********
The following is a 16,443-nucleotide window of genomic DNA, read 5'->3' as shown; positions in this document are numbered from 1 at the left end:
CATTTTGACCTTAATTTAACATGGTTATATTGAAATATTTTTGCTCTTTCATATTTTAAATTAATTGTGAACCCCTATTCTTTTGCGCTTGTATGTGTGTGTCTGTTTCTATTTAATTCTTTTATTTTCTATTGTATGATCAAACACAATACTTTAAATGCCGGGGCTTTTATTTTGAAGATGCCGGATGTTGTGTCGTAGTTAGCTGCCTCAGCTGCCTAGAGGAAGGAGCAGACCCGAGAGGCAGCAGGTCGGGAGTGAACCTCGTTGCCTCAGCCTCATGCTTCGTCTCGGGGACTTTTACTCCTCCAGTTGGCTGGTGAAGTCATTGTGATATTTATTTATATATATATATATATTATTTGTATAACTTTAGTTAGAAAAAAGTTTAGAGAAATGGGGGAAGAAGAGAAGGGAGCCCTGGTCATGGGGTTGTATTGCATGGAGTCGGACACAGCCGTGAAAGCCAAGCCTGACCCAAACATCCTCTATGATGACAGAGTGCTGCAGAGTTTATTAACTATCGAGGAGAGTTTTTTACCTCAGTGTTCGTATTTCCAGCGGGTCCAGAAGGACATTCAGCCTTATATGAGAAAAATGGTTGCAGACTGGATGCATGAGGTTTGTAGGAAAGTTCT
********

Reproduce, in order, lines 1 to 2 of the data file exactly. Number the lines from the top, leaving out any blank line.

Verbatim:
The following is a 16,443-nucleotide window of genomic DNA, read 5'->3' as shown; positions in this document are numbered from 1 at the left end:
CATTTTGACCTTAATTTAACATGGTTATATTGAAATATTTTTGCTCTTTCATATTTTAAATTAATTGTGAACCCCTATTCTTTTGCGCTTGTATGTGTGTGTCTGTTTCTATTTAATTCTTTTATTTTCTATTGTATGATCAAACACAATACTTTAAATGCCGGGGCTTTTATTTTGAAGATGCCGGATGTTGTGTCGTAGTTAGCTGCCTCAGCTGCCTAGAGGAAGGAGCAGACCCGAGAGGCAGCAGGTCGGGAGTGAACCTCGTTGCCTCAGCCTCATGCTTCGTCTCGGGGACTTTTACTCCTCCAGTTGGCTGGTGAAGTCATTGTGATATTTATTTATATATATATATATATTATTTGTATAACTTTAGTTAGAAAAAAGTTTAGAGAAATGGGGGAAGAAGAGAAGGGAGCCCTGGTCATGGGGTTGTATTGCATGGAGTCGGACACAGCCGTGAAAGCCAAGCCTGACCCAAACATCCTCTATGATGACAGAGTGCTGCAGAGTTTATTAACTATCGAGGAGAGTTTTTTACCTCAGTGTTCGTATTTCCAGCGGGTCCAGAAGGACATTCAGCCTTATATGAGAAAAATGGTTGCAGACTGGATGCATGAGGTTTGTAGGAAAGTTCT